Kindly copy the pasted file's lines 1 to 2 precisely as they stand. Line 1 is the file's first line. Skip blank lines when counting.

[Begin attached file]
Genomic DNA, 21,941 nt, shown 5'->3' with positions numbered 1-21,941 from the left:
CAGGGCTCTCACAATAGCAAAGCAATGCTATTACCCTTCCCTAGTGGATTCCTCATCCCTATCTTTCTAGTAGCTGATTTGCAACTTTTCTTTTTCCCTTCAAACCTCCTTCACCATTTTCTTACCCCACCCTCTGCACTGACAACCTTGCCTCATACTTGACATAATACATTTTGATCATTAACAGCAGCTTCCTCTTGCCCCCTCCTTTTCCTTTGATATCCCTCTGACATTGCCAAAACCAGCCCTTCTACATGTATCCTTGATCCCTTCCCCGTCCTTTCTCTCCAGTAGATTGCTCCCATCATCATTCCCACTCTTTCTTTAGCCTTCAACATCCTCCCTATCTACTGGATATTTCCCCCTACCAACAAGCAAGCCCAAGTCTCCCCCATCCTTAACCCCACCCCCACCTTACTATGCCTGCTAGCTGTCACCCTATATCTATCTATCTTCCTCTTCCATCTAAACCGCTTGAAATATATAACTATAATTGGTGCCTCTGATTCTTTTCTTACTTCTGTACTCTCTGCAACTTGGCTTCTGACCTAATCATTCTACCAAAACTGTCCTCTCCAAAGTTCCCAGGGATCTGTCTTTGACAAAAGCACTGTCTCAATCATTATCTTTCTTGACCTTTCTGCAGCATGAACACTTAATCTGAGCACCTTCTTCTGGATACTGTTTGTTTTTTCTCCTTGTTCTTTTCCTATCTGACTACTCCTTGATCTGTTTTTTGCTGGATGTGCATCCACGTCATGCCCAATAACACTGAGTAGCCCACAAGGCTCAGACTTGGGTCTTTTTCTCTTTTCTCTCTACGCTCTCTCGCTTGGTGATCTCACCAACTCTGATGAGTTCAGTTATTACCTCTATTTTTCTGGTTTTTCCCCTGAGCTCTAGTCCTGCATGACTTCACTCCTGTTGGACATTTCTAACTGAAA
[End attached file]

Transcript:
Genomic DNA, 21,941 nt, shown 5'->3' with positions numbered 1-21,941 from the left:
CAGGGCTCTCACAATAGCAAAGCAATGCTATTACCCTTCCCTAGTGGATTCCTCATCCCTATCTTTCTAGTAGCTGATTTGCAACTTTTCTTTTTCCCTTCAAACCTCCTTCACCATTTTCTTACCCCACCCTCTGCACTGACAACCTTGCCTCATACTTGACATAATACATTTTGATCATTAACAGCAGCTTCCTCTTGCCCCCTCCTTTTCCTTTGATATCCCTCTGACATTGCCAAAACCAGCCCTTCTACATGTATCCTTGATCCCTTCCCCGTCCTTTCTCTCCAGTAGATTGCTCCCATCATCATTCCCACTCTTTCTTTAGCCTTCAACATCCTCCCTATCTACTGGATATTTCCCCCTACCAACAAGCAAGCCCAAGTCTCCCCCATCCTTAACCCCACCCCCACCTTACTATGCCTGCTAGCTGTCACCCTATATCTATCTATCTTCCTCTTCCATCTAAACCGCTTGAAATATATAACTATAATTGGTGCCTCTGATTCTTTTCTTACTTCTGTACTCTCTGCAACTTGGCTTCTGACCTAATCATTCTACCAAAACTGTCCTCTCCAAAGTTCCCAGGGATCTGTCTTTGACAAAAGCACTGTCTCAATCATTATCTTTCTTGACCTTTCTGCAGCATGAACACTTAATCTGAGCACCTTCTTCTGGATACTGTTTGTTTTTTCTCCTTGTTCTTTTCCTATCTGACTACTCCTTGATCTGTTTTTTGCTGGATGTGCATCCACGTCATGCCCAATAACACTGAGTAGCCCACAAGGCTCAGACTTGGGTCTTTTTCTCTTTTCTCTCTACGCTCTCTCGCTTGGTGATCTCACCAACTCTGATGAGTTCAGTTATTACCTCTATTTTTCTGGTTTTTCCCCTGAGCTCTAGTCCTGCATGACTTCACTCCTGTTGGACATTTCTAACTGAAA